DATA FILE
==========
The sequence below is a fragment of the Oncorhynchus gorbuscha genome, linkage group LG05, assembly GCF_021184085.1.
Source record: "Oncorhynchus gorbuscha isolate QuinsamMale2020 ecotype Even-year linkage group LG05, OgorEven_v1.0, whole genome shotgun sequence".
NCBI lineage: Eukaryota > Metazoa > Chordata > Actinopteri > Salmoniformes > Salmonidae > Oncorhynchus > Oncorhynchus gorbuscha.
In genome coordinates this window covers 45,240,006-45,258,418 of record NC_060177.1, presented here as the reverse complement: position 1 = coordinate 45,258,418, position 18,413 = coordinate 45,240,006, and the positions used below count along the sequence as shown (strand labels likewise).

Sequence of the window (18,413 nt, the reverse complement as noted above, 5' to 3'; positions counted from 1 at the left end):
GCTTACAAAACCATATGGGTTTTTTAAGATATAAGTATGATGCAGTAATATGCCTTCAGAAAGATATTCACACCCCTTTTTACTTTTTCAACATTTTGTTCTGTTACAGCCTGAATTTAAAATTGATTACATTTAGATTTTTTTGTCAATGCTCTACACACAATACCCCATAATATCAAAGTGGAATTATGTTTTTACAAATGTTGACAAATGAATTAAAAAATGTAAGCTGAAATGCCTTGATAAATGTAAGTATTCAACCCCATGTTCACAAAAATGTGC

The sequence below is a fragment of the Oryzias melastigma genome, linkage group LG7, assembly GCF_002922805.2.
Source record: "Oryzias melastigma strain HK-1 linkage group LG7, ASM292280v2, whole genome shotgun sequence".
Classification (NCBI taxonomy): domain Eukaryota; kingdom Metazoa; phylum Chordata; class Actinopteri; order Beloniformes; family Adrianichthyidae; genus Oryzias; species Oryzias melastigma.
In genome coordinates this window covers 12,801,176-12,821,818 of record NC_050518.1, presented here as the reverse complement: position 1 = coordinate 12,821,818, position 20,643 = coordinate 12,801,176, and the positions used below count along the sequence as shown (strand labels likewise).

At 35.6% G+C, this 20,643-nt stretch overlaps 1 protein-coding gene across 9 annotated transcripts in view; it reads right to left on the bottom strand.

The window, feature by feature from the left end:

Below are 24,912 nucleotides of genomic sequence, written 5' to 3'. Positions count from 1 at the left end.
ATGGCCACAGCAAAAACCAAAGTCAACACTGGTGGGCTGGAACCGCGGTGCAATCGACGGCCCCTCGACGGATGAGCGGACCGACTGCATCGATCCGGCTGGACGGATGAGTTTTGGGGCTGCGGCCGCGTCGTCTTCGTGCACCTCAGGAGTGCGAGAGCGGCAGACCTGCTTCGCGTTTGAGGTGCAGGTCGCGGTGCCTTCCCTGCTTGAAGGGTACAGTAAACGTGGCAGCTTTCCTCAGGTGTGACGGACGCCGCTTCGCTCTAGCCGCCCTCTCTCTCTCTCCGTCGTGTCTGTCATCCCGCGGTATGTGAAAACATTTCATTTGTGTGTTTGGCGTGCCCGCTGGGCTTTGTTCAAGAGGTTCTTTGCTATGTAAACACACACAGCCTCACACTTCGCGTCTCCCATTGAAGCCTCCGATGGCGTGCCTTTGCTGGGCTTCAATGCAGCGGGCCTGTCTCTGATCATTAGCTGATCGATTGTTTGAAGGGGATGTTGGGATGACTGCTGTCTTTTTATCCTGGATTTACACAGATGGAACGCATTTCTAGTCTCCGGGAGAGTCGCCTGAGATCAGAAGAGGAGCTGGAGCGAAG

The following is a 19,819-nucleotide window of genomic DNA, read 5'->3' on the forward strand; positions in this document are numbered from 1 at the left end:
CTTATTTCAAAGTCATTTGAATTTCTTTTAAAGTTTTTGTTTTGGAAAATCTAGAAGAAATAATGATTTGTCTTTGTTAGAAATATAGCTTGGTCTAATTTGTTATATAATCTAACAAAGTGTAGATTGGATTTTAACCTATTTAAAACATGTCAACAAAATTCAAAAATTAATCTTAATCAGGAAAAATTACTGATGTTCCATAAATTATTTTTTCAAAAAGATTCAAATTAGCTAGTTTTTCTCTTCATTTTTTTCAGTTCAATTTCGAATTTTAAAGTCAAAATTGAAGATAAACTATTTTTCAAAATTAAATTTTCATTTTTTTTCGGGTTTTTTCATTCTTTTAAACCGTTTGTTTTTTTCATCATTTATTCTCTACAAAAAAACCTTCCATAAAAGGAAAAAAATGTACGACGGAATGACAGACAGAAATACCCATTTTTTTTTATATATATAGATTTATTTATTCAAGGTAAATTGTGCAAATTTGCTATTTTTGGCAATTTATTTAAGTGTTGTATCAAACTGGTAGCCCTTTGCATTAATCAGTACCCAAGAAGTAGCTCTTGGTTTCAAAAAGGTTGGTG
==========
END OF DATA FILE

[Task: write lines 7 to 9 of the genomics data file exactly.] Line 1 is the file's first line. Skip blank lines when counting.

The sequence below is a fragment of the Oryzias melastigma genome, linkage group LG7, assembly GCF_002922805.2.
Source record: "Oryzias melastigma strain HK-1 linkage group LG7, ASM292280v2, whole genome shotgun sequence".
Classification (NCBI taxonomy): domain Eukaryota; kingdom Metazoa; phylum Chordata; class Actinopteri; order Beloniformes; family Adrianichthyidae; genus Oryzias; species Oryzias melastigma.